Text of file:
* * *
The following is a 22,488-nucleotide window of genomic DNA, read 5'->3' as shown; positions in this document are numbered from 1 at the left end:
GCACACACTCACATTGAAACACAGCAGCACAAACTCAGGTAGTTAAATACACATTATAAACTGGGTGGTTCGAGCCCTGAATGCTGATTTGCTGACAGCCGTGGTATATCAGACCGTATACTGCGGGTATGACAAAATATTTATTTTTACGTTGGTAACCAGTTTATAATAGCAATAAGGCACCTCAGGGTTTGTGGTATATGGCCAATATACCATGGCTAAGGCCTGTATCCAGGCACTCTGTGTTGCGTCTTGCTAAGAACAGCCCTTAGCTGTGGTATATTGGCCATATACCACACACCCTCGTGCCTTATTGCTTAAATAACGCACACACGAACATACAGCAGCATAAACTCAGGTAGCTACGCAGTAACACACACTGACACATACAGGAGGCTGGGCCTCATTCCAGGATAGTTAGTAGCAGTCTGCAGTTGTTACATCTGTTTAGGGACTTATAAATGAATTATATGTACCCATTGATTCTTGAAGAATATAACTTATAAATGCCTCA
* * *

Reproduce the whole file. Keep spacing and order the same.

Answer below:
The following is a 22,488-nucleotide window of genomic DNA, read 5'->3' as shown; positions in this document are numbered from 1 at the left end:
GCACACACTCACATTGAAACACAGCAGCACAAACTCAGGTAGTTAAATACACATTATAAACTGGGTGGTTCGAGCCCTGAATGCTGATTTGCTGACAGCCGTGGTATATCAGACCGTATACTGCGGGTATGACAAAATATTTATTTTTACGTTGGTAACCAGTTTATAATAGCAATAAGGCACCTCAGGGTTTGTGGTATATGGCCAATATACCATGGCTAAGGCCTGTATCCAGGCACTCTGTGTTGCGTCTTGCTAAGAACAGCCCTTAGCTGTGGTATATTGGCCATATACCACACACCCTCGTGCCTTATTGCTTAAATAACGCACACACGAACATACAGCAGCATAAACTCAGGTAGCTACGCAGTAACACACACTGACACATACAGGAGGCTGGGCCTCATTCCAGGATAGTTAGTAGCAGTCTGCAGTTGTTACATCTGTTTAGGGACTTATAAATGAATTATATGTACCCATTGATTCTTGAAGAATATAACTTATAAATGCCTCA